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The young delegates' guide to the convention

August 29, 2008|JOEL STEIN

DENVER — Other than Wal-Mart, politics is the only arena where old people get all the jobs. But the Democratic National Committee set a goal this year to have 10% of its elected delegates be young, which the party defines as 35 or under. I'm guessing they define old as Robert Byrd's parents.

California exceeded the 10% mark, largely because sneaky college Democrats persuaded the state party to hold many delegate elections on campuses. That'd be like Republicans choosing all their delegates in VFW halls. But the plan worked. California sent more young delegates -- 49 -- than any other state; in fact, there are more young Californians than there are total delegates for 22 states. "I'm sort of over the hill, washed up," said 27-year-old Mar Vista delegate Jeff Millman. "I was sitting next to two UC Davis students who were 20 and they were delegates."

I also heard that there was a lot of hooking up among the youth delegation. "It's a mass orgy! It's awesome!" said delegate Dan Schneider, 31, who, admittedly, was pretty wasted and totally sarcastic when he told me that at a party at 2 a.m. After about 10 belligerent minutes spent mocking me, my reporting skills -- and then me and my reporting skills -- Schneider told me that despite my assertions to the contrary, the young delegates were not dorks. "If they have to campaign and caucus to win, they have to be ebullient. If that means dynamic, if that means attractive, so be it. They're not nerdy." And, after enough beers at high altitude, I began to agree with him.

But the ringleaders of the campus vote push? Not ebullient enough, it seems. Nick Warshaw, 21, the president of the California College Democrats, and Rocky Fernandez, 30, the president of the California Young Democrats, each managed, somehow, to lose their election for delegate.

"I got my butt kicked," said Warshaw, a senior at Claremont McKenna College. "I lost to an older gentleman who took off two months from work." Warshaw, of course, has taken 21 years off work.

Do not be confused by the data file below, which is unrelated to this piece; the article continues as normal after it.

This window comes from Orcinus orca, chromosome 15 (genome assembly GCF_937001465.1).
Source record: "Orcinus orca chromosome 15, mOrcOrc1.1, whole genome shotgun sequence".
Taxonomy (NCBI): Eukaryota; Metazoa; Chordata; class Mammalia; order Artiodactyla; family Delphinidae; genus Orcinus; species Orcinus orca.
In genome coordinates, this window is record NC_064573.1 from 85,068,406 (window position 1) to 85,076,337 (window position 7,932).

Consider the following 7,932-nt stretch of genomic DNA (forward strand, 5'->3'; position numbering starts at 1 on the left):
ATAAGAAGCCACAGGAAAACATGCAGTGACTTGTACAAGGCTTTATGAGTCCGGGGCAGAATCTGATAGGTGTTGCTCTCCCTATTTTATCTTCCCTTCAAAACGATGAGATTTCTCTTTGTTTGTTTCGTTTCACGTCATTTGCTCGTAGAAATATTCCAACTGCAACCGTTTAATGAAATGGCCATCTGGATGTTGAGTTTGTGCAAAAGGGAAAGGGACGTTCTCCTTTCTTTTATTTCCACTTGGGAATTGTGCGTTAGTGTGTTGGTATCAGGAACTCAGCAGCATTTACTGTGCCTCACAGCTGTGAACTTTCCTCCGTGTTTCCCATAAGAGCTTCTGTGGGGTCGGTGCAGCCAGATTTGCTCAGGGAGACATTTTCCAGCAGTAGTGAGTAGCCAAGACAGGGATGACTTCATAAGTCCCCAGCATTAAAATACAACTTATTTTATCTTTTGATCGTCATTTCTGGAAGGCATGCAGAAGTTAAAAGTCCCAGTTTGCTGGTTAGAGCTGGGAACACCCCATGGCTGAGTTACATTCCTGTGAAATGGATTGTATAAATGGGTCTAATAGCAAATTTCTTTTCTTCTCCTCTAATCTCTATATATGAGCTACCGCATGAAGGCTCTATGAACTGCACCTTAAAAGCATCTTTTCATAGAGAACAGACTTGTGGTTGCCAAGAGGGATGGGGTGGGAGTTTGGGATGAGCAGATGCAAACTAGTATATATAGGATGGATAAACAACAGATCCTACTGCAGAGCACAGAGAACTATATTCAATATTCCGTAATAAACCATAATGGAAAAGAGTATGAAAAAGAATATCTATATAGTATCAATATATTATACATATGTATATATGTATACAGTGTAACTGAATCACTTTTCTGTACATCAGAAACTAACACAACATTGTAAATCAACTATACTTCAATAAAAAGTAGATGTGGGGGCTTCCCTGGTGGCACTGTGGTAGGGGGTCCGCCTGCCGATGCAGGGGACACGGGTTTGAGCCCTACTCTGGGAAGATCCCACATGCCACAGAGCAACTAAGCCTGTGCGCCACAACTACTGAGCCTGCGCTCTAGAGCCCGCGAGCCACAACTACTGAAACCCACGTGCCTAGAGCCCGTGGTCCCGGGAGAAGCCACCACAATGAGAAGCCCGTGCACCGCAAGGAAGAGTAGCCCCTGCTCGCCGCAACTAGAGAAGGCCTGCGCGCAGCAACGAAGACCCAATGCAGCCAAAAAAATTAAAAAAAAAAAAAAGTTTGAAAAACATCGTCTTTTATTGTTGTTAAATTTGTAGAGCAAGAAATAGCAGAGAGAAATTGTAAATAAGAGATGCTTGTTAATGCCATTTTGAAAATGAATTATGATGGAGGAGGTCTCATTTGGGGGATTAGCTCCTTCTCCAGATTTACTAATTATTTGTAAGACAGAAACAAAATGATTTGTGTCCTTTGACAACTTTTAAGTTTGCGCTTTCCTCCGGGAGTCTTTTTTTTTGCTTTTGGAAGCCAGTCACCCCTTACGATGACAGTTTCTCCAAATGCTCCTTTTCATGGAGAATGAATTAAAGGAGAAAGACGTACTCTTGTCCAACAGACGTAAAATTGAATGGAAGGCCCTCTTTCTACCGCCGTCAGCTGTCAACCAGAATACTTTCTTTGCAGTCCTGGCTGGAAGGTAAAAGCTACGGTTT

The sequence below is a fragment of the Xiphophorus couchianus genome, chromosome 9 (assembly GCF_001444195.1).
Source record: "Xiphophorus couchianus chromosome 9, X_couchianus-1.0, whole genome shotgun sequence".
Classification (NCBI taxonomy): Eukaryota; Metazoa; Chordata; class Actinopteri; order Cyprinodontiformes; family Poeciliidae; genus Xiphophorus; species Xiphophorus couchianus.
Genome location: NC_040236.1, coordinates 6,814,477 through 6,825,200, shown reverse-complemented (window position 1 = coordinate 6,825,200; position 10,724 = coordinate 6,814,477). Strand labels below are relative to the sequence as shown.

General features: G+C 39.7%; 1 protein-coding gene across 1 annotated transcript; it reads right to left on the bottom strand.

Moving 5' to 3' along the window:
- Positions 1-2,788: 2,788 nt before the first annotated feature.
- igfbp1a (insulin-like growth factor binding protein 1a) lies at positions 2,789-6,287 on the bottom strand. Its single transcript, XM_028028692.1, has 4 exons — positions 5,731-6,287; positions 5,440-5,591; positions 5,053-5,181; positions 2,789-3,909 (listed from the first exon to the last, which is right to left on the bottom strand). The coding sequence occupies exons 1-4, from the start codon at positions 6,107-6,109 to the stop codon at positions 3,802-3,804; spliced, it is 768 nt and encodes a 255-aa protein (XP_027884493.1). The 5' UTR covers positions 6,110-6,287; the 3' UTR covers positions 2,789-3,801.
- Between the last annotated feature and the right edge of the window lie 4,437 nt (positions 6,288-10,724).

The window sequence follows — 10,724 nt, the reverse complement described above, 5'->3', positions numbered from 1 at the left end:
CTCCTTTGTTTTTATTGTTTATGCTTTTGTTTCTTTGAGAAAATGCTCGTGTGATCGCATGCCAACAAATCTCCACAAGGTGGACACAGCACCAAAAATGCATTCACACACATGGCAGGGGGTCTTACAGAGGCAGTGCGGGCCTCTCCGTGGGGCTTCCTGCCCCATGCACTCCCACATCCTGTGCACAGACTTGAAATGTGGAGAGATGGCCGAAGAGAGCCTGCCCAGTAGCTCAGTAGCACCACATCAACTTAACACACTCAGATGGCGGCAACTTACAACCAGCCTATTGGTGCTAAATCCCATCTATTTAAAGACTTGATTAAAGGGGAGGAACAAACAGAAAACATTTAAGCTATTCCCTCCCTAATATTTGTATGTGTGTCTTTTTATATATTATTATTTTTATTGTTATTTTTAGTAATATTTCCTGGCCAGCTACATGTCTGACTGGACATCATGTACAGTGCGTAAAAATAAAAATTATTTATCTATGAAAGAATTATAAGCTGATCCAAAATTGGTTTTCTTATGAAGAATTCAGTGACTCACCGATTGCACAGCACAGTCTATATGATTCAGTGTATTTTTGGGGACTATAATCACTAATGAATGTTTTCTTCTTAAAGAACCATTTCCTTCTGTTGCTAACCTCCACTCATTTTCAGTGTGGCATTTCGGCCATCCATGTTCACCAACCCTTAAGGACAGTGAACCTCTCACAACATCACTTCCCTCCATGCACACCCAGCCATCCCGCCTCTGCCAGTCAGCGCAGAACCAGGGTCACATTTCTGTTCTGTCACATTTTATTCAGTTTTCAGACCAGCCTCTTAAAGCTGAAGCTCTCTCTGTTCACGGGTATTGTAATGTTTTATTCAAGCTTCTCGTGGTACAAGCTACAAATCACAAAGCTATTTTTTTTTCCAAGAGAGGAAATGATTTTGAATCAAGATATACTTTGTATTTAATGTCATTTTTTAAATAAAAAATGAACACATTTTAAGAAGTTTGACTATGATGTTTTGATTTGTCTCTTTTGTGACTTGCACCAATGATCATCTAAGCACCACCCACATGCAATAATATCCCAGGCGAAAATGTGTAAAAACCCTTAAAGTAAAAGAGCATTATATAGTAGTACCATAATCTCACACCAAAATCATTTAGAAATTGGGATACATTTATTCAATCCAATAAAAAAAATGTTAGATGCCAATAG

The delegate selection system is surprisingly complex, partly because it's run by Democrats and partly because I find anything so intricately boring complex.

In the primaries, each presidential candidate is assigned a number of delegates in each congressional district, depending on how many votes he or she got there. So in Warshaw's district, Barack Obama and Hillary Clinton got two delegates each. But the DNC wants equal gender representation, so there were four separate elections: male Obama delegate, female Obama delegate, male Clinton delegate and female Clinton delegate.

If a district has an odd number of delegates for a candidate, one spot gets gender switched every four years, on a different schedule in every district. You can see why voters think Democrats are less efficient at governing. I was surprised the DNC hadn't yet apportioned for race, class, sexual orientation and willingness to wear a funny hat.

The downside of having so many young delegates -- and so many politicians desperate to be liked -- was that it jammed up the after-party scene.

"It's a lot harder to get into these things than in Boston [in 2004]," said delegate Becca Doten, 29. She tried to get into Wednesday's "Unconventional '08" party, hosted by San Francisco Mayor Gavin Newsom. "You needed to call someone inside and tell them to come out and get you," she said. "Same with Eric Garcetti's party."

Doten was elected to be a delegate at a downtown Los Angeles restaurant called Chop Suey, where only one guy showed up who wasn't dragged along by a friend in the running. So all four wannabe delegates delivered speeches directly to him. It was the same campaign strategy used by Chris Dodd, only for Doten, it worked.

Doten said having so many young delegates helped the Democrats reach out to young voters. She seemed to do this by constantly updating her Facebook status with convention news along the lines of "This is awesome!"

Schneider claimed he even won over a lot of his moderate Republican friends this week. "I'm on the floor texting them. I've sent 3,000 text messages over the last four days," he said, making me look at many of them. "They want to play Super Nintendo and watch sports and hit on hot chicks. But if you get them involved, then they vote correctly." If only to stop the texting.

Still, as much fun as I was having because of the 10% youth rule, I couldn't help but feel as though young people stole the one massive party old people throw for themselves. I just hope that next week at the Republican convention, the GOP doesn't skew so not-old. We have to leave those people something.


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